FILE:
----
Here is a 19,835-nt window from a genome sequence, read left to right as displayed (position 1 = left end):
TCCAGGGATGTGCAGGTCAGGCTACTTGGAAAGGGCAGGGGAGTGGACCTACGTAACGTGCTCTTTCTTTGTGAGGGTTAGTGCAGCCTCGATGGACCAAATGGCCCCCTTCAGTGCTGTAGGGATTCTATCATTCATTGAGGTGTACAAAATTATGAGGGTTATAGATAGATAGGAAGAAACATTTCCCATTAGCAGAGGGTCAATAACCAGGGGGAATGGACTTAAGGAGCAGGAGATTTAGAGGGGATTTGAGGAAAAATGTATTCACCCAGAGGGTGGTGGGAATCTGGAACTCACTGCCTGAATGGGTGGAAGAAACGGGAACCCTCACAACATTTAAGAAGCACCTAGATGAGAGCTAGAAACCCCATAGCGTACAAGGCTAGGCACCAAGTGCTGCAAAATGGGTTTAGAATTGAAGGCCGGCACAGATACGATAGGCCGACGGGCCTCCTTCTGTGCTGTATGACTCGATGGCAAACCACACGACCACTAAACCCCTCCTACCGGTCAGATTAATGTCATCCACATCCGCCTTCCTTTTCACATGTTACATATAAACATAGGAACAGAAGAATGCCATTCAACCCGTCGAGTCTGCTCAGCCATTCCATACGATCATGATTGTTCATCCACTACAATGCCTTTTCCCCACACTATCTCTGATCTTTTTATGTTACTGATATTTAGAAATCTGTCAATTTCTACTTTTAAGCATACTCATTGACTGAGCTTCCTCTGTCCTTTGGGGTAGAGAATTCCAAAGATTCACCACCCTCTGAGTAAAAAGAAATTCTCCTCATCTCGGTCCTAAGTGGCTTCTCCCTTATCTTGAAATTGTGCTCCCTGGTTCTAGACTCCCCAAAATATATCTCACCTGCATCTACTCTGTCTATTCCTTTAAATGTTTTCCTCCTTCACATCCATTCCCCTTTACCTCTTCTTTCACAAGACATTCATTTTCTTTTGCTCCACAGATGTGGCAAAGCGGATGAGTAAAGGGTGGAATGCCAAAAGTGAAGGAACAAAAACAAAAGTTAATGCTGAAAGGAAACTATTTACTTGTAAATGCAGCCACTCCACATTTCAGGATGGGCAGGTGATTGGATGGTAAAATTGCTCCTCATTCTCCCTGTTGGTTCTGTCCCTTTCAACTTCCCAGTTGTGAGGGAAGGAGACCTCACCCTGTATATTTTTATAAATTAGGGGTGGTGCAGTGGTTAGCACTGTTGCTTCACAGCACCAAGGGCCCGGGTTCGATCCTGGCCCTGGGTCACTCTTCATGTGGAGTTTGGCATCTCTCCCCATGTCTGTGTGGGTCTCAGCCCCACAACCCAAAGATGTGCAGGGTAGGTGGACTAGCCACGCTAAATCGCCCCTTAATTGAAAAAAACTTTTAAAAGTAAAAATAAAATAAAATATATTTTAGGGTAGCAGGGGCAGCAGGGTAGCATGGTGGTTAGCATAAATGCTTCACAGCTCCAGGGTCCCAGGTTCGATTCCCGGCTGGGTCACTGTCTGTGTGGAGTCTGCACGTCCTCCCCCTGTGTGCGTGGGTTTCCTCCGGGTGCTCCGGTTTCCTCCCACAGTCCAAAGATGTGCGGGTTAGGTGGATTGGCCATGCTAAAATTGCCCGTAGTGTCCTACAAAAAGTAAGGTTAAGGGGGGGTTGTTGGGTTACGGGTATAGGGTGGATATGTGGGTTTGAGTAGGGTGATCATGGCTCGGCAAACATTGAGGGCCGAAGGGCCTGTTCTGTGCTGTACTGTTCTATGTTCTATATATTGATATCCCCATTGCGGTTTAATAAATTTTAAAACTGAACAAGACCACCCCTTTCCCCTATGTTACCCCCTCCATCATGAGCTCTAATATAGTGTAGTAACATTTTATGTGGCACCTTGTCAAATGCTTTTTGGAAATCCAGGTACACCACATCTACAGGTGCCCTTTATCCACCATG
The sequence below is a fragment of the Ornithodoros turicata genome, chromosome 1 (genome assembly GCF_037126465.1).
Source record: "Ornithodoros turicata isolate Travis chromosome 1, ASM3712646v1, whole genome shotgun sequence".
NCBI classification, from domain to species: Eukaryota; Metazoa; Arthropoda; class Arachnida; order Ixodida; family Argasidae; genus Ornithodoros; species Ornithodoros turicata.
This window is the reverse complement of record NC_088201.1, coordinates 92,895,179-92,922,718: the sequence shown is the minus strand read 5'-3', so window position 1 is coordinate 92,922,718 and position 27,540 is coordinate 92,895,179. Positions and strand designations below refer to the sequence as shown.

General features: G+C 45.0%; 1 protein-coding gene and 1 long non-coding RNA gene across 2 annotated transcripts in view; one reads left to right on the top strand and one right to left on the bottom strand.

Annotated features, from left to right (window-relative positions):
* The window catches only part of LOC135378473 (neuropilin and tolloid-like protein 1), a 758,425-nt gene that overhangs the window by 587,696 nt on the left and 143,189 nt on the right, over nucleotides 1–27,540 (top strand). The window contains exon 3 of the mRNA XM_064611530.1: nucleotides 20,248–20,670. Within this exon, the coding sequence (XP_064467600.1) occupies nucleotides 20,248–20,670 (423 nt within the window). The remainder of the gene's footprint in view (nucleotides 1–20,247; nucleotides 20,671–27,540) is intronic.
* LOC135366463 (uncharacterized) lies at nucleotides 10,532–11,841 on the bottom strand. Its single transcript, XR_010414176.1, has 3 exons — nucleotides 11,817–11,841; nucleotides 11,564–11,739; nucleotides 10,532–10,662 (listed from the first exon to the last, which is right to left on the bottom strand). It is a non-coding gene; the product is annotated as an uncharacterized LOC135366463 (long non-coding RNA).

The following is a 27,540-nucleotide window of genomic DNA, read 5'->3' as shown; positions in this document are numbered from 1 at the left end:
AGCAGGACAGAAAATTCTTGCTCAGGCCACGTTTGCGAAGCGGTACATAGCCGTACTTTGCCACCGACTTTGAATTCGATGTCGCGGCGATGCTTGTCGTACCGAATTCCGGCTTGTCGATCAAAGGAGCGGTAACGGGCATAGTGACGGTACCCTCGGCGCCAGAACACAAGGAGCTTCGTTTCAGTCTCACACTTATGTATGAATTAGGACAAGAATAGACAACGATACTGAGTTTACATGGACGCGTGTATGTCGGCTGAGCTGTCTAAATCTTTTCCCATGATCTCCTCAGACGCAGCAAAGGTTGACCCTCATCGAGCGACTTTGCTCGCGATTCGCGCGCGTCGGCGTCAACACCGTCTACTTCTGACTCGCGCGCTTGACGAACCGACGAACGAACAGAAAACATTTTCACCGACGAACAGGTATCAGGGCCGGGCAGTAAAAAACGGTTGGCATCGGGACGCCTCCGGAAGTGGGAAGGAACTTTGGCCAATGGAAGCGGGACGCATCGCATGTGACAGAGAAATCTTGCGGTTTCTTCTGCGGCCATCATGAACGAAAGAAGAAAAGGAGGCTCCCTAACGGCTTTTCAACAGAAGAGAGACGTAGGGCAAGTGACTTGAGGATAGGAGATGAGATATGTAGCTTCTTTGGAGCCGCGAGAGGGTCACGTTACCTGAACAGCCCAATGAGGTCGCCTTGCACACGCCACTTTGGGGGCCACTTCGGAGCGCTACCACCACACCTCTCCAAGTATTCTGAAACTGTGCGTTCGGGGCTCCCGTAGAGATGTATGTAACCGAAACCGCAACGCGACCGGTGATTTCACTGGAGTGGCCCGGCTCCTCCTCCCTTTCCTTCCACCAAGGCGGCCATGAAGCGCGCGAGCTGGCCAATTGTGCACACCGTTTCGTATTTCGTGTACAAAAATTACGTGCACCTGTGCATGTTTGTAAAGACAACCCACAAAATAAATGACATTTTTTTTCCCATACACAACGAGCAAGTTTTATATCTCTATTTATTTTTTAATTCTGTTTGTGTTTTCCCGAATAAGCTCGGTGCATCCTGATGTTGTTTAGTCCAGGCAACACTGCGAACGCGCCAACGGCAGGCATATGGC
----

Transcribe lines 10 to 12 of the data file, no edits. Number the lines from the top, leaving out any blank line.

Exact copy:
* LOC135366463 (uncharacterized) lies at nucleotides 10,532–11,841 on the bottom strand. Its single transcript, XR_010414176.1, has 3 exons — nucleotides 11,817–11,841; nucleotides 11,564–11,739; nucleotides 10,532–10,662 (listed from the first exon to the last, which is right to left on the bottom strand). It is a non-coding gene; the product is annotated as an uncharacterized LOC135366463 (long non-coding RNA).

The following is a 27,540-nucleotide window of genomic DNA, read 5'->3' as shown; positions in this document are numbered from 1 at the left end:
AGCAGGACAGAAAATTCTTGCTCAGGCCACGTTTGCGAAGCGGTACATAGCCGTACTTTGCCACCGACTTTGAATTCGATGTCGCGGCGATGCTTGTCGTACCGAATTCCGGCTTGTCGATCAAAGGAGCGGTAACGGGCATAGTGACGGTACCCTCGGCGCCAGAACACAAGGAGCTTCGTTTCAGTCTCACACTTATGTATGAATTAGGACAAGAATAGACAACGATACTGAGTTTACATGGACGCGTGTATGTCGGCTGAGCTGTCTAAATCTTTTCCCATGATCTCCTCAGACGCAGCAAAGGTTGACCCTCATCGAGCGACTTTGCTCGCGATTCGCGCGCGTCGGCGTCAACACCGTCTACTTCTGACTCGCGCGCTTGACGAACCGACGAACGAACAGAAAACATTTTCACCGACGAACAGGTATCAGGGCCGGGCAGTAAAAAACGGTTGGCATCGGGACGCCTCCGGAAGTGGGAAGGAACTTTGGCCAATGGAAGCGGGACGCATCGCATGTGACAGAGAAATCTTGCGGTTTCTTCTGCGGCCATCATGAACGAAAGAAGAAAAGGAGGCTCCCTAACGGCTTTTCAACAGAAGAGAGACGTAGGGCAAGTGACTTGAGGATAGGAGATGAGATATGTAGCTTCTTTGGAGCCGCGAGAGGGTCACGTTACCTGAACAGCCCAATGAGGTCGCCTTGCACACGCCACTTTGGGGGCCACTTCGGAGCGCTACCACCACACCTCTCCAAGTATTCTGAAACTGTGCGTTCGGGGCTCCCGTAGAGATGTATGTAACCGAAACCGCAACGCGACCGGTGATTTCACTGGAGTGGCCCGGCTCCTCCTCCCTTTCCTTCCACCAAGGCGGCCATGAAGCGCGCGAGCTGGCCAATTGTGCACACCGTTTCGTATTTCGTGTACAAAAATTACGTGCACCTGTGCATGTTTGTAAAGACAACCCACAAAATAAATGACATTTTTTTTCCCATACACAACGAGCAAGTTTTATATCTCTATTTATTTTTTAATTCTGTTTGTGTTTTCCCGAATAAGCTCGGTGCATCCTGATGTTGTTTAGTCCAGGCAACACTGCGAACGCGCCAACGGCAGGCATATGGC